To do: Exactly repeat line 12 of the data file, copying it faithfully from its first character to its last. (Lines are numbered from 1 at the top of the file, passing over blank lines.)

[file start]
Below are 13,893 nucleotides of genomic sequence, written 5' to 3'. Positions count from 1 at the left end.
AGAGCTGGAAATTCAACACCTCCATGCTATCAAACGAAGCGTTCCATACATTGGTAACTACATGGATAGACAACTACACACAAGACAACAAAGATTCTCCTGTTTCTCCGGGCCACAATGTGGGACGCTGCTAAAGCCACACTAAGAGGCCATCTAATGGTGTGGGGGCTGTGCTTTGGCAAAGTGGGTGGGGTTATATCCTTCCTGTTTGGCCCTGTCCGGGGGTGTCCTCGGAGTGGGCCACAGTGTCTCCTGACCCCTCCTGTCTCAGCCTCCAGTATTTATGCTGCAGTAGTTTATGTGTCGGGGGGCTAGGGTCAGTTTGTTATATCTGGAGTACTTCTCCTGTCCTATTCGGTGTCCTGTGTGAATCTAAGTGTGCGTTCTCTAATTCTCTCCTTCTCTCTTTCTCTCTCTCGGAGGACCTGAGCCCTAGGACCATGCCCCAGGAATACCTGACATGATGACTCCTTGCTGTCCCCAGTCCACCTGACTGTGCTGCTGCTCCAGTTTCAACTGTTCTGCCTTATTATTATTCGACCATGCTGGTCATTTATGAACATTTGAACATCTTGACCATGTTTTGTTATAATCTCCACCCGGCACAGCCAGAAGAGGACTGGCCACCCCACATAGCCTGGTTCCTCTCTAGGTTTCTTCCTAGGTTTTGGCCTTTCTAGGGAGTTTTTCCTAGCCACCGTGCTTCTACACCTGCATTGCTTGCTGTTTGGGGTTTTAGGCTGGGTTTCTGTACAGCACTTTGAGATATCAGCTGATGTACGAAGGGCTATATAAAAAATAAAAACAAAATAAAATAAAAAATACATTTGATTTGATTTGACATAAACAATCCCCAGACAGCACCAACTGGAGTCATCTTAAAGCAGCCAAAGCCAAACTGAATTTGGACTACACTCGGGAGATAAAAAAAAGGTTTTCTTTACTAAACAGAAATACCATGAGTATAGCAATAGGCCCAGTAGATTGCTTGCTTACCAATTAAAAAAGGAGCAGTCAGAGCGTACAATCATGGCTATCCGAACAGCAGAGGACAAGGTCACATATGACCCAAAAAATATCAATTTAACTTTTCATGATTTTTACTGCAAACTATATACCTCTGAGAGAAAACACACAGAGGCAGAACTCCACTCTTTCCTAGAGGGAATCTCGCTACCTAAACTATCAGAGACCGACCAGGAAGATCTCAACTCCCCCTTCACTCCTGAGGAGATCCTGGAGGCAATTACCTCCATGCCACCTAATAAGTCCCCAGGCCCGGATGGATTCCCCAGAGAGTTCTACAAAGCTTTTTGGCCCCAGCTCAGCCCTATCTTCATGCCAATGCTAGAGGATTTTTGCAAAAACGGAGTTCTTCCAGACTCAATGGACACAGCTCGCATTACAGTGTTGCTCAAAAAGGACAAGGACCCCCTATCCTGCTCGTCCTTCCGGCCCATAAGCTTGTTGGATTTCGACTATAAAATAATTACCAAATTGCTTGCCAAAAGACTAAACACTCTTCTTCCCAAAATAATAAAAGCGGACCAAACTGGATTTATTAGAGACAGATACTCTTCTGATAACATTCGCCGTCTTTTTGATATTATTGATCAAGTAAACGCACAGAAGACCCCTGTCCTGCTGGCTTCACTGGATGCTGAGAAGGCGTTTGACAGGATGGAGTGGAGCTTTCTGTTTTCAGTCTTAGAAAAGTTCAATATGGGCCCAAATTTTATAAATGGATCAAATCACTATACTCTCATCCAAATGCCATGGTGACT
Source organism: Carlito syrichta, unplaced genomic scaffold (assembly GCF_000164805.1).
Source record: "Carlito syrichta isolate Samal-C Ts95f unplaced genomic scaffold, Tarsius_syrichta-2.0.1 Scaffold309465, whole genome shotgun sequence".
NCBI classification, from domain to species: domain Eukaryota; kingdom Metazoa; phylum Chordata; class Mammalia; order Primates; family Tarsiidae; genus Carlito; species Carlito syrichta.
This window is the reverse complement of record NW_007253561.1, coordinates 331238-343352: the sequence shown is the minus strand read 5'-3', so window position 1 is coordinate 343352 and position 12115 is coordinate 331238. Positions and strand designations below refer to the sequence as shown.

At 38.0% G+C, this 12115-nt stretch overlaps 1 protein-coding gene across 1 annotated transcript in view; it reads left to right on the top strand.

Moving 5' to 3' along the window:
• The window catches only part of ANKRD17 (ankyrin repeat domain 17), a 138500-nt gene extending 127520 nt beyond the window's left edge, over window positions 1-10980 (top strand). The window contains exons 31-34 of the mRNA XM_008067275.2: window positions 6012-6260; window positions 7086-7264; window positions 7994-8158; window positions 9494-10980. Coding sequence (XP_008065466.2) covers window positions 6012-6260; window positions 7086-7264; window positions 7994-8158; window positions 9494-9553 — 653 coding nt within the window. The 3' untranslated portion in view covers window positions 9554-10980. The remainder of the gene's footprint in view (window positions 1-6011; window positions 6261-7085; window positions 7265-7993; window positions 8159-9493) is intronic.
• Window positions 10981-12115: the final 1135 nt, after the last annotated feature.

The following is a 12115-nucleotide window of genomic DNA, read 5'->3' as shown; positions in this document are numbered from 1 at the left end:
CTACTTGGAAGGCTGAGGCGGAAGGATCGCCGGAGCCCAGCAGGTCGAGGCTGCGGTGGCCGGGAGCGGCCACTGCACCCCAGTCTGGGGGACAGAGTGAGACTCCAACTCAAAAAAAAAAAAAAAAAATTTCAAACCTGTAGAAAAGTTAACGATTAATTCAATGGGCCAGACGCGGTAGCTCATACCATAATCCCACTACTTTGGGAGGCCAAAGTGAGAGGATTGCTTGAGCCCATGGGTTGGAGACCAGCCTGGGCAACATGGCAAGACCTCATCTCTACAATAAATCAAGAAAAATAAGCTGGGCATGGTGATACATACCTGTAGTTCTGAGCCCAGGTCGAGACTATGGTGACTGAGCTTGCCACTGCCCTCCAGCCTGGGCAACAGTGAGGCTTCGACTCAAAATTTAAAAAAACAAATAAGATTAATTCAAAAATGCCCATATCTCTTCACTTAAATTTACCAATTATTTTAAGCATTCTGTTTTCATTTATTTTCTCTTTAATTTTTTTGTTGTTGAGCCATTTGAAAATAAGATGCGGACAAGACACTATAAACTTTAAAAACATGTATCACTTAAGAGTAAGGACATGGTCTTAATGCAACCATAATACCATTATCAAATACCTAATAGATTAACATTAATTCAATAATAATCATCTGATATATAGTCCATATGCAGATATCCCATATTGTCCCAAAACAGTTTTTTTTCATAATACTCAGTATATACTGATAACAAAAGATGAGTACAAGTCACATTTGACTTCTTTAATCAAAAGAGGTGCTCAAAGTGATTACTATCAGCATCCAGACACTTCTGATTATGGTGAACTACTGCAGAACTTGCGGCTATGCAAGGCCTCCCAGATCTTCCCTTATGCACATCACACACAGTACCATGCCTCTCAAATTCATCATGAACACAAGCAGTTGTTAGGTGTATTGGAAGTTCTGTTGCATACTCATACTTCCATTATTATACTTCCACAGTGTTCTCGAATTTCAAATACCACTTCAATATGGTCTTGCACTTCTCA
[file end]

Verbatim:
CTACTTGGAAGGCTGAGGCGGAAGGATCGCCGGAGCCCAGCAGGTCGAGGCTGCGGTGGCCGGGAGCGGCCACTGCACCCCAGTCTGGGGGACAGAGTGAGACTCCAACTCAAAAAAAAAAAAAAAAAATTTCAAACCTGTAGAAAAGTTAACGATTAATTCAATGGGCCAGACGCGGTAGCTCATACCATAATCCCACTACTTTGGGAGGCCAAAGTGAGAGGATTGCTTGAGCCCATGGGTTGGAGACCAGCCTGGGCAACATGGCAAGACCTCATCTCTACAATAAATCAAGAAAAATAAGCTGGGCATGGTGATACATACCTGTAGTTCTGAGCCCAGGTCGAGACTATGGTGACTGAGCTTGCCACTGCCCTCCAGCCTGGGCAACAGTGAGGCTTCGACTCAAAATTTAAAAAAACAAATAAGATTAATTCAAAAATGCCCATATCTCTTCACTTAAATTTACCAATTATTTTAAGCATTCTGTTTTCATTTATTTTCTCTTTAATTTTTTTGTTGTTGAGCCATTTGAAAATAAGATGCGGACAAGACACTATAAACTTTAAAAACATGTATCACTTAAGAGTAAGGACATGGTCTTAATGCAACCATAATACCATTATCAAATACCTAATAGATTAACATTAATTCAATAATAATCATCTGATATATAGTCCATATGCAGATATCCCATATTGTCCCAAAACAGTTTTTTTTCATAATACTCAGTATATACTGATAACAAAAGATGAGTACAAGTCACATTTGACTTCTTTAATCAAAAGAGGTGCTCAAAGTGATTACTATCAGCATCCAGACACTTCTGATTATGGTGAACTACTGCAGAACTTGCGGCTATGCAAGGCCTCCCAGATCTTCCCTTATGCACATCACACACAGTACCATGCCTCTCAAATTCATCATGAACACAAGCAGTTGTTAGGTGTATTGGAAGTTCTGTTGCATACTCATACTTCCATTATTATACTTCCACAGTGTTCTCGAATTTCAAATACCACTTCAATATGGTCTTGCACTTCTCA